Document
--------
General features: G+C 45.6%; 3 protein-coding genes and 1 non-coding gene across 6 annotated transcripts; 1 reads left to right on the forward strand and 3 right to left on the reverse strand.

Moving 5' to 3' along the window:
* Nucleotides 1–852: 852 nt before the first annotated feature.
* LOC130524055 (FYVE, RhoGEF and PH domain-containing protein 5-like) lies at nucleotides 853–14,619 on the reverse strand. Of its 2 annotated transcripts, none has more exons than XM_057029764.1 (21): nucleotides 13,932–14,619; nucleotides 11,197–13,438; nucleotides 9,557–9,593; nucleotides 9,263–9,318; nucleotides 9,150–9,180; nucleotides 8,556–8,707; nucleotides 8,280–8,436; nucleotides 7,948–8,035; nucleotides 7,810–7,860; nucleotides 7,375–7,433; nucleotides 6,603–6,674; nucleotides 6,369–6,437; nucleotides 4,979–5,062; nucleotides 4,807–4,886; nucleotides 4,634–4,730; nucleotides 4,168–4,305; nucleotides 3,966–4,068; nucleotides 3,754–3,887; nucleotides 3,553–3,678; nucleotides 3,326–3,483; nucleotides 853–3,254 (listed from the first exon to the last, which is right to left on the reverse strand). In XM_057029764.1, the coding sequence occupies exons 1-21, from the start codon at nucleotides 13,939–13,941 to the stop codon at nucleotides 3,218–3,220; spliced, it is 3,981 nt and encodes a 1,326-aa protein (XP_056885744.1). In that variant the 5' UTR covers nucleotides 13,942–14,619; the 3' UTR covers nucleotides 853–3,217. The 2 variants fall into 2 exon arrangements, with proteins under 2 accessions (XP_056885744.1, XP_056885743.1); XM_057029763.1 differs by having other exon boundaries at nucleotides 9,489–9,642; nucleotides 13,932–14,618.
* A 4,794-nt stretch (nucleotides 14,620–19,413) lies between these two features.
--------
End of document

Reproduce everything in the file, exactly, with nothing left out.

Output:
General features: G+C 45.6%; 3 protein-coding genes and 1 non-coding gene across 6 annotated transcripts; 1 reads left to right on the forward strand and 3 right to left on the reverse strand.

Moving 5' to 3' along the window:
* Nucleotides 1–852: 852 nt before the first annotated feature.
* LOC130524055 (FYVE, RhoGEF and PH domain-containing protein 5-like) lies at nucleotides 853–14,619 on the reverse strand. Of its 2 annotated transcripts, none has more exons than XM_057029764.1 (21): nucleotides 13,932–14,619; nucleotides 11,197–13,438; nucleotides 9,557–9,593; nucleotides 9,263–9,318; nucleotides 9,150–9,180; nucleotides 8,556–8,707; nucleotides 8,280–8,436; nucleotides 7,948–8,035; nucleotides 7,810–7,860; nucleotides 7,375–7,433; nucleotides 6,603–6,674; nucleotides 6,369–6,437; nucleotides 4,979–5,062; nucleotides 4,807–4,886; nucleotides 4,634–4,730; nucleotides 4,168–4,305; nucleotides 3,966–4,068; nucleotides 3,754–3,887; nucleotides 3,553–3,678; nucleotides 3,326–3,483; nucleotides 853–3,254 (listed from the first exon to the last, which is right to left on the reverse strand). In XM_057029764.1, the coding sequence occupies exons 1-21, from the start codon at nucleotides 13,939–13,941 to the stop codon at nucleotides 3,218–3,220; spliced, it is 3,981 nt and encodes a 1,326-aa protein (XP_056885744.1). In that variant the 5' UTR covers nucleotides 13,942–14,619; the 3' UTR covers nucleotides 853–3,217. The 2 variants fall into 2 exon arrangements, with proteins under 2 accessions (XP_056885744.1, XP_056885743.1); XM_057029763.1 differs by having other exon boundaries at nucleotides 9,489–9,642; nucleotides 13,932–14,618.
* A 4,794-nt stretch (nucleotides 14,620–19,413) lies between these two features.